Natural Justice

Natural Justice

Natural Justice

This article covers “Daily current affairs for UPSC” and the topic is about ‘Natural Justice’ which is in news, it covers “Polity and Governance In GS-2; the following content has relevance for UPSC.

Natural Justice

Natural Justice

For Prelims: Natural Justice

For Mains: GS-2, Polity and Governance

Why in news: The MHA had cited alleged links between the channel’s promoters Madhyamam Broadcasting Limited and Jamaat-e-Islami Hind for denying the security clearance to Media One. Following this, the channel was taken off the air.

About Natural Justice

Natural justice, also known as procedural justice or due process, is a fundamental legal principle that ensures fairness and impartiality in the administration of justice. It refers to a set of principles that govern how decisions or actions by individuals or institutions, particularly those in positions of authority, should be made and implemented, with a focus on fairness, transparency, and protection of individual rights.

Principles of Natural Justice

The principles of natural justice are considered fundamental human rights and are recognized in many legal systems around the world as a cornerstone of the rule of law.

  • Audi alteram partem: This Latin phrase means “hear the other side” or “let the other side be heard.” It requires that all parties involved in a dispute or decision-making process have the right to be heard and present their case before a decision is made. This includes the right to receive notice of the allegations or issues, an opportunity to provide evidence, and the right to cross-examine witnesses.
  • Nemo judex in causa sua: This Latin phrase means “no one should be a judge in his own cause.” It prohibits individuals or institutions from being both a party to a dispute and the decision-maker in that dispute, as it would create a conflict of interest. It ensures that decision-makers are impartial and unbiased.
  • Right to a fair and unbiased decision-maker: It requires that the decision-maker be independent, impartial, and free from any bias or prejudice that may affect the outcome of the decision. This includes ensuring that decision-makers do not have personal or financial interests in the outcome of the matter at hand.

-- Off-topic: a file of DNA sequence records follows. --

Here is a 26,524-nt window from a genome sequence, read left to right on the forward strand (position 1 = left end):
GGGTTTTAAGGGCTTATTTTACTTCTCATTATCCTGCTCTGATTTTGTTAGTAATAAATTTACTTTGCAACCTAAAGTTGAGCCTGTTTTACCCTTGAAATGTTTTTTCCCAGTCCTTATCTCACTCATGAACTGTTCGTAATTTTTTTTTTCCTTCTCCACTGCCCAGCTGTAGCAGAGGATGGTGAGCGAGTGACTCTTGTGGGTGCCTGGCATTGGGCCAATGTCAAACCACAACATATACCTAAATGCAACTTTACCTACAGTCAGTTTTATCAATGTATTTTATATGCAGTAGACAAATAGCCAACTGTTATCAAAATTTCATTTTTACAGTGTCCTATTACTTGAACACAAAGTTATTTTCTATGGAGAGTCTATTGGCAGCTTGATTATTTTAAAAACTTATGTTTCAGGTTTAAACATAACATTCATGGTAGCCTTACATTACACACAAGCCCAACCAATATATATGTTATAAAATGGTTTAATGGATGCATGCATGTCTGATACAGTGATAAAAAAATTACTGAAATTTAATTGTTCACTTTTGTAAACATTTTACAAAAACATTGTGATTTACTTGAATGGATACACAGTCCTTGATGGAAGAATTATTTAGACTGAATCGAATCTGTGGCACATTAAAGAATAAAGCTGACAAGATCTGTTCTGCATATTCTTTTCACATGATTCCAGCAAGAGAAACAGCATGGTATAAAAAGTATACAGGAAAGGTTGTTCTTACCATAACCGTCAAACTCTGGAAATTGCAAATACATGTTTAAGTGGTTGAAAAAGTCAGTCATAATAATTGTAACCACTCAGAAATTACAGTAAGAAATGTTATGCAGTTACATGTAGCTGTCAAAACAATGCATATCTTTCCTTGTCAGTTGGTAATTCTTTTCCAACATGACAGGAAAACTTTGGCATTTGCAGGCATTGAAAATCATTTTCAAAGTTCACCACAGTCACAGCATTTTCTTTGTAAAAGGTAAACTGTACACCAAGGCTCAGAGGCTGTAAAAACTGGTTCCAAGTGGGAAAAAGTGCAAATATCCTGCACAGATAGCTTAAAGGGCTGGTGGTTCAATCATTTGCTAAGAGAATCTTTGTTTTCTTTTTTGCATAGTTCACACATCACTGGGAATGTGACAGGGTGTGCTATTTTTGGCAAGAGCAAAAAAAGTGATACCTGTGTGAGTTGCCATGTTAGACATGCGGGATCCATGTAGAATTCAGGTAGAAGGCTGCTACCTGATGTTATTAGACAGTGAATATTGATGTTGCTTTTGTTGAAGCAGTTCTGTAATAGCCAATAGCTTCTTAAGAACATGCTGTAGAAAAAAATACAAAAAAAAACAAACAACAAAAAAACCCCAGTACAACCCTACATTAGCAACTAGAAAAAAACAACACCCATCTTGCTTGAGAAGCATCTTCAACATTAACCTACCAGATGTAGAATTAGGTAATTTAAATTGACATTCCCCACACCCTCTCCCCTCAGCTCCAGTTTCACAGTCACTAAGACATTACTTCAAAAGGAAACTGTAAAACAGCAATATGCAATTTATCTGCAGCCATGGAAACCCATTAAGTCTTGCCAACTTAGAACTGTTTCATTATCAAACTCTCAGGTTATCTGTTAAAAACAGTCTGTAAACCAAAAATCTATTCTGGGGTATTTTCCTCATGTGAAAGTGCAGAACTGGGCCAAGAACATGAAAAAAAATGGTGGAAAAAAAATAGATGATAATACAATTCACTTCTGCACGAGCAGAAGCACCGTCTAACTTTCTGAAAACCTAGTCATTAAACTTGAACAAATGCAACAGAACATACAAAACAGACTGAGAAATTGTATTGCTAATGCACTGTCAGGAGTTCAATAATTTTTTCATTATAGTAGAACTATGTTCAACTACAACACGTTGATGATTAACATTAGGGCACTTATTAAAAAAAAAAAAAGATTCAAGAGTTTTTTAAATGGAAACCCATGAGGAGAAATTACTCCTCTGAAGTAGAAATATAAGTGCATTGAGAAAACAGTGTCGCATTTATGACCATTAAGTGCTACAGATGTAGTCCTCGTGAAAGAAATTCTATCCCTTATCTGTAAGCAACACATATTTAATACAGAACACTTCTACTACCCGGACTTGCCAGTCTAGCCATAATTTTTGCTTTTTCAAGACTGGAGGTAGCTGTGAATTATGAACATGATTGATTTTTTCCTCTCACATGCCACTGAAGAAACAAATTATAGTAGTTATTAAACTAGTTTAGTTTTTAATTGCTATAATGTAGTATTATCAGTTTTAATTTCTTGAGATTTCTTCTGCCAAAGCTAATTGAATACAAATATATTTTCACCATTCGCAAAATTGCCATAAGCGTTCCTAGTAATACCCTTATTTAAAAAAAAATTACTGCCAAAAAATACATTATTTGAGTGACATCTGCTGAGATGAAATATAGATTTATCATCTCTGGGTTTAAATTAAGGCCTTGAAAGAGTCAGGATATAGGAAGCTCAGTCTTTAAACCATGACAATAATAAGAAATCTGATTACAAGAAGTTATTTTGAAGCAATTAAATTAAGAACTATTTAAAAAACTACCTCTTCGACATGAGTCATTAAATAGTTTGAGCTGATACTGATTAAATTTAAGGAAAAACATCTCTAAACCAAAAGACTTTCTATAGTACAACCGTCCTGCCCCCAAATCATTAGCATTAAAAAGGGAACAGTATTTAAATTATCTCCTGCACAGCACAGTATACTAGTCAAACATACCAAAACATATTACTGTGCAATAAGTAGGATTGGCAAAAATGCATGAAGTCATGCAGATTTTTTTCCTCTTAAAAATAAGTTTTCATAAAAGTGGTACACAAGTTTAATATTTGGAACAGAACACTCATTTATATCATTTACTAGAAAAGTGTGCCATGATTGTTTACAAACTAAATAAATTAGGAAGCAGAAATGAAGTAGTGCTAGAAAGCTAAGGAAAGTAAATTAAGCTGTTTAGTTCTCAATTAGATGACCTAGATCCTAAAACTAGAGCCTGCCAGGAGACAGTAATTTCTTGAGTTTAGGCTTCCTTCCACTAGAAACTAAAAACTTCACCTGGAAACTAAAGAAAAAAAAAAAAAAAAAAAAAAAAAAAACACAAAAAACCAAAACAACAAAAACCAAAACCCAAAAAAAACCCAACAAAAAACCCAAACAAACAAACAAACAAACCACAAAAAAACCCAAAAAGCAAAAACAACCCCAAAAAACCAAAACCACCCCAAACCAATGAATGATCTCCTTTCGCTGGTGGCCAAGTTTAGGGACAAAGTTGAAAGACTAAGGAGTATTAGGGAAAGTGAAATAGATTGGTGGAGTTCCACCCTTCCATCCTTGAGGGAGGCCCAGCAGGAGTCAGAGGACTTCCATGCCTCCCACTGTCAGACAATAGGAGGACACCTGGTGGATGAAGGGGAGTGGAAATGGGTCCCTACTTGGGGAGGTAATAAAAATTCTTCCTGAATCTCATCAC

• Right to reasons: It entails that decision-makers provide clear and reasoned explanations for their decisions so that parties understand the basis on which the decision was made and can assess its fairness and legality.
  • Right to timely and effective remedies: It ensures that parties have access to appropriate and effective mechanisms for review and appeal to challenge decisions that are unfair or contrary to natural justice.

The Bone of Contention of Natural Justice

  • The Ministry of Information and Broadcasting refused to renew a Malayalam channel’s broadcast license because the Ministry of Home Affairs refused to provide its security clearance while examining its license renewal request.
  • The MHA denied the security clearance based on claimed links between the channel’s promoters and Jamaat-e-Islami Hind.
  • The prohibition on the channel was upheld by the Kerala High Court in 2022.
  • The Supreme Court overturned the Kerala High Court’s decision, allowing the channel to resume operations.

Differences of opinion

  • The promoters of the channels contended before the SC that they were not given a chance to defend themselves because the national security concerns cited to deny license renewal were provided before the HC in a sealed cover.
    • Furthermore, it was argued that the fundamental right to freedom of expression, which includes press freedom, can only be limited on the grounds mentioned in Article 19(2).
      • And there was no accusation that the station breached the Programme and Advertising Code set under the Cable Television Networking (Regulation) Act 1995 and the 1994 Rules.

Concept of sealed cover jurisprudence